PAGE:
TODAY IS SATURDAY, DECEMBER 16, 2017, 12:37:32 AM
VISUALLY VERSION
CONNECTION BETWEEN CUSTOMS SERVICES OF RUSSIA AND JAPAN BECOME STRONGER

The delegation of the Russian customs officers paid a visit to their colleagues from Japan and took part in the workshop that was held on the basis of the Customs Institute of Japan. The delegation included the representatives of the Federal Customs Service and the Far East Customs office, as well as the experts of Vladivostok, Kamchatka, Nakhodka, Sakhalin and Khabarovsk Customs.

The event was organized by the Japan-Russia Youth Exchange Centre in accordance with the agreement reached between the Customs Authorities of the Russian Federation and Japan.

During the visit, the Russian delegation attended Kashiwa Central Customs Laboratory, as well as got acquainted with the work of the customs offices located in Narita International Airport and the Sea Port of Yokohama.

The Russian customs officers got comprehensive information about the structure of the Japan Customs Authorities, the technologies used and the operating principles. They also saw in action the customs clearance of passengers and cargo.

Tasks that solve the customs officers of the Land of the Rising Sun are similar in many ways to those that the Russian Customs Service officials face, i.e. protection of the population from the entry of prohibited goods to the country (weapon, drugs and substances for their manufacturing, as well as other dangerous goods); collection of customs fees and taxes; foreign trade promotion.

As a comparison, the customs duties and taxes in Japan constitute 12.5% of its budget, while the Russian Federal Customs Service provides more than 50% of the Russian Federal Budget revenue.

The structure of the Customs Service of Japan includes nine regional customs departments that incorporate 183 customs offices and customs stations. Regional customs departments report to the Customs and Tariff Bureau, which is subordinated to the Ministry of Finance of Japan.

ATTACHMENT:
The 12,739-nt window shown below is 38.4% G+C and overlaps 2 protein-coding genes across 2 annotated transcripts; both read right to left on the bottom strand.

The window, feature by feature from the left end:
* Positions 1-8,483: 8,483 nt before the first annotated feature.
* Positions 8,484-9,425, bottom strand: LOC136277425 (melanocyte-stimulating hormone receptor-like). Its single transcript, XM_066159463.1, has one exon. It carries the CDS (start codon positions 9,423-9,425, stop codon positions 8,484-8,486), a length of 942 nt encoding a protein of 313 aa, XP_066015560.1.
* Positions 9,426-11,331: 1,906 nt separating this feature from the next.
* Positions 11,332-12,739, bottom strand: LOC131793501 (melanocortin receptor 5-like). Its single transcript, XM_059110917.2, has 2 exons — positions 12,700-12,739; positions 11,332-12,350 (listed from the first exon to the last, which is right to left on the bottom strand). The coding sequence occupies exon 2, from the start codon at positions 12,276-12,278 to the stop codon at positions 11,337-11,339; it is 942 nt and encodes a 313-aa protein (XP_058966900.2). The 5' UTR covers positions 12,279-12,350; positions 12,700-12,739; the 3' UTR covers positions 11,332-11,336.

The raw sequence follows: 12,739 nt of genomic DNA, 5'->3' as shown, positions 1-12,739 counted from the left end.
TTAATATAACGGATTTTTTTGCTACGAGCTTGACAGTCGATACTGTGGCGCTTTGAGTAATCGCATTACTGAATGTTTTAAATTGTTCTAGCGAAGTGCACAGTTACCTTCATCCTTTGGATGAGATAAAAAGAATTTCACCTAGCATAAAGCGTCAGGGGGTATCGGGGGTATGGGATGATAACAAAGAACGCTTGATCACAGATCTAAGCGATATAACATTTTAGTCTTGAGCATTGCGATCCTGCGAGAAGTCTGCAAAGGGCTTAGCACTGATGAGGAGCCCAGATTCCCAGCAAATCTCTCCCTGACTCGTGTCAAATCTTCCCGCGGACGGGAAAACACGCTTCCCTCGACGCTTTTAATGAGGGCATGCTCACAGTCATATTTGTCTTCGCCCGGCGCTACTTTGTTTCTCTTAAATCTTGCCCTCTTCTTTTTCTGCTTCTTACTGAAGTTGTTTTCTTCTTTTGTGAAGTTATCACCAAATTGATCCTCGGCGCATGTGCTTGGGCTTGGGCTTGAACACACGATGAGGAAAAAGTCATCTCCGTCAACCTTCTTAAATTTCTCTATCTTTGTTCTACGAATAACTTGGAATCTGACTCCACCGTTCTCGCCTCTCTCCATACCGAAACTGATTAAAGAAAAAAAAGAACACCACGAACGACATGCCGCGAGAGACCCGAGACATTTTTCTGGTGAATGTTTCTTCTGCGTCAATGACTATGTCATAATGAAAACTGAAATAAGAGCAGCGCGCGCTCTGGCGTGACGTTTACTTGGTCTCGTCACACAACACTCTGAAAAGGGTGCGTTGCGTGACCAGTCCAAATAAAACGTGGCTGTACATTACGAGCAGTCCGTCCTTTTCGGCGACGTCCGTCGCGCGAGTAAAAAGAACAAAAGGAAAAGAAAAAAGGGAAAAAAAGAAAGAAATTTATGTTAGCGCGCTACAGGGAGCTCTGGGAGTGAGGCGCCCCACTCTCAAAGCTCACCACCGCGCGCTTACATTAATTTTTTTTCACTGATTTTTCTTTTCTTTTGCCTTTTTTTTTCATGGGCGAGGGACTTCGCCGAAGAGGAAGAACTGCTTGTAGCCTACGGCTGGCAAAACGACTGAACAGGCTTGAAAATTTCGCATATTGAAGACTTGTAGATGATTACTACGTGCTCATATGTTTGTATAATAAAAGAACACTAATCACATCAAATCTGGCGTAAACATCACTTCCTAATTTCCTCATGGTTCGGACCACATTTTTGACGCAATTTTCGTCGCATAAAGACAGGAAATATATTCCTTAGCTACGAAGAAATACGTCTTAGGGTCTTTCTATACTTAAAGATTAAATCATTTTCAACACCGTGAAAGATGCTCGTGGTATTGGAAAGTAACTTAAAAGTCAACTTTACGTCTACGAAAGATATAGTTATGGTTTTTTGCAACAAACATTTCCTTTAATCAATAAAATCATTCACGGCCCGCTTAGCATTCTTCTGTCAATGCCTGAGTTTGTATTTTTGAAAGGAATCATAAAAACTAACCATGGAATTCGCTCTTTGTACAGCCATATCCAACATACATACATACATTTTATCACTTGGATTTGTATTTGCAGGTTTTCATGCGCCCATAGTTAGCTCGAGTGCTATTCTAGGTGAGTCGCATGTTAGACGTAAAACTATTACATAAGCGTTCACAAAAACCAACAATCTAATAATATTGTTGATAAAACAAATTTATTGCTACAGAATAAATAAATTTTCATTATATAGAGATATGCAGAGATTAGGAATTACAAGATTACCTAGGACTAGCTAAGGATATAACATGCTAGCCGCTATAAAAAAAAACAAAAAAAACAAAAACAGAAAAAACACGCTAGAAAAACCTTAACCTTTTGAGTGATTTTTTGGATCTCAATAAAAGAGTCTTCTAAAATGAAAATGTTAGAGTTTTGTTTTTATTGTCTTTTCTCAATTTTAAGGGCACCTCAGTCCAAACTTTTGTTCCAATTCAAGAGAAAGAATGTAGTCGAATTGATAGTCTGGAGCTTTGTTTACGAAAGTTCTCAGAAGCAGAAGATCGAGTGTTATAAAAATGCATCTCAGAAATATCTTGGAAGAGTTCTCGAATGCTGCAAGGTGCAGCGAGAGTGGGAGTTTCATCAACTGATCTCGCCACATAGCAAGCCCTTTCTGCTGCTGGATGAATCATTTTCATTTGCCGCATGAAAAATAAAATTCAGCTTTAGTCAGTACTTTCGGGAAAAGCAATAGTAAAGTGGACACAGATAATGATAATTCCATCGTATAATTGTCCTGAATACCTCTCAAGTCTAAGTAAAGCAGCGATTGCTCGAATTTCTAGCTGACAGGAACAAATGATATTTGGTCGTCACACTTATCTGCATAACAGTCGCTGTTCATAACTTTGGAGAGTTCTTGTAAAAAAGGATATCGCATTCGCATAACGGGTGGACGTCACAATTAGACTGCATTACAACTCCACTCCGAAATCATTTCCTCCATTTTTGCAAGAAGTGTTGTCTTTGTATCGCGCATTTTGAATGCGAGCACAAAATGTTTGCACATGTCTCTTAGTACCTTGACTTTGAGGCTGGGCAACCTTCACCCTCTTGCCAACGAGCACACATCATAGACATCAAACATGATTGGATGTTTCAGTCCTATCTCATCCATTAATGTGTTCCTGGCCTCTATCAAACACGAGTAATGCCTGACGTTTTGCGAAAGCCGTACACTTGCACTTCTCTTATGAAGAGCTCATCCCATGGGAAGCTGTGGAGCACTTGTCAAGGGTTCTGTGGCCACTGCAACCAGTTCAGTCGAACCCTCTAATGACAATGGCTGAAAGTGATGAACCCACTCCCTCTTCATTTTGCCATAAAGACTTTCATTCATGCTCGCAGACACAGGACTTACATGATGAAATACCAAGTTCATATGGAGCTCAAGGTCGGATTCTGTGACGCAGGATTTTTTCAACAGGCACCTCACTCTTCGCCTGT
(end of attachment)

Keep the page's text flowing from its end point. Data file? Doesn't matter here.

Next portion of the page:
Japanese customs officers use the NACCS network (Nippon Automated Cargo Clearance System) that unifies the databases of almost all the state regulatory and law enforcement authorities, owners of warehouses storing customs cargo, carriers, customs brokers, banks, etc. Owing to this system, different decisions, including those in the sanitary, veterinary and phytosanitary control framework, are taken.

With the help of the NACCS system 98% of all the customs declarations are submitted and released. Thanks to NACCS, only about 2% of the total amount of cargo is inspected.

The work of NACCS is based on the same principles as the risk management system in Russia.

Fiscal function is not a core function for the customs authorities in Japan. Nevertheless, the control over the completeness of payment of customs duties for the purpose of fair taxation is carried out. To help importers (the export of goods is free of duties), special rules to determine customs value of goods have been developed. The aforementioned evaluation system has been in place since 1966.

The major control is shifted to the stage after the release of goods (postaudit). After the release of goods foreign traders are to keep the documents and accounting records for goods for seven years.

Customs Authorities in Japan, as well as in Russia, protect the Intellectual Property Rights. All goods, including those transported in the international mail and addressed to individuals, are checked.

In addition to general information, the Russian customs officers were told about the difficulties that their Japanese colleagues face. In particular, the customs officers of both countries exchanged their experience in the domain of the customs value control. The Japanese customs officials got interested in the procedure of the remote goods release that is used by the Russian Customs. This system is not applied in Japan.

The visit of the Russian customs officials to Japan was rich in information and useful. It showed that, despite the differences, the customs officers of both countries are on duty for the benefit of their states, protect the economy and national security, and create favourable conditions for the development of the world trade.